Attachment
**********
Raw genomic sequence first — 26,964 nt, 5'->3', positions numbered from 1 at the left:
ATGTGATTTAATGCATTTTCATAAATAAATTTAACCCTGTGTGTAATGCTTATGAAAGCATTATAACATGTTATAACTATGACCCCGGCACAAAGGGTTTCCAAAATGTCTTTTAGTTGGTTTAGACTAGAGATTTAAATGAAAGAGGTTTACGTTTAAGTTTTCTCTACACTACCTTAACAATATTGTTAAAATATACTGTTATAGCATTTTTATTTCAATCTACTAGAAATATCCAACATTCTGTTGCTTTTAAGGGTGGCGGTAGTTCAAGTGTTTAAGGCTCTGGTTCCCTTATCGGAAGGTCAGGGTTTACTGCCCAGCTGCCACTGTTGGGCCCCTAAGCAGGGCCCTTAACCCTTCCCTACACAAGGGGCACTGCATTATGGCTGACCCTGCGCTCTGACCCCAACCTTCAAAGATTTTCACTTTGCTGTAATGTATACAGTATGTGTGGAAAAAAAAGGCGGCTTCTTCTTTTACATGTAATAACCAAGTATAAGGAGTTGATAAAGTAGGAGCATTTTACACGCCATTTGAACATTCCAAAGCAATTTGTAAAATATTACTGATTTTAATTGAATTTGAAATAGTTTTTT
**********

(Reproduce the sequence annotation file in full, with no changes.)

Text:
Raw genomic sequence first — 26,964 nt, 5'->3', positions numbered from 1 at the left:
ATGTGATTTAATGCATTTTCATAAATAAATTTAACCCTGTGTGTAATGCTTATGAAAGCATTATAACATGTTATAACTATGACCCCGGCACAAAGGGTTTCCAAAATGTCTTTTAGTTGGTTTAGACTAGAGATTTAAATGAAAGAGGTTTACGTTTAAGTTTTCTCTACACTACCTTAACAATATTGTTAAAATATACTGTTATAGCATTTTTATTTCAATCTACTAGAAATATCCAACATTCTGTTGCTTTTAAGGGTGGCGGTAGTTCAAGTGTTTAAGGCTCTGGTTCCCTTATCGGAAGGTCAGGGTTTACTGCCCAGCTGCCACTGTTGGGCCCCTAAGCAGGGCCCTTAACCCTTCCCTACACAAGGGGCACTGCATTATGGCTGACCCTGCGCTCTGACCCCAACCTTCAAAGATTTTCACTTTGCTGTAATGTATACAGTATGTGTGGAAAAAAAAGGCGGCTTCTTCTTTTACATGTAATAACCAAGTATAAGGAGTTGATAAAGTAGGAGCATTTTACACGCCATTTGAACATTCCAAAGCAATTTGTAAAATATTACTGATTTTAATTGAATTTGAAATAGTTTTTT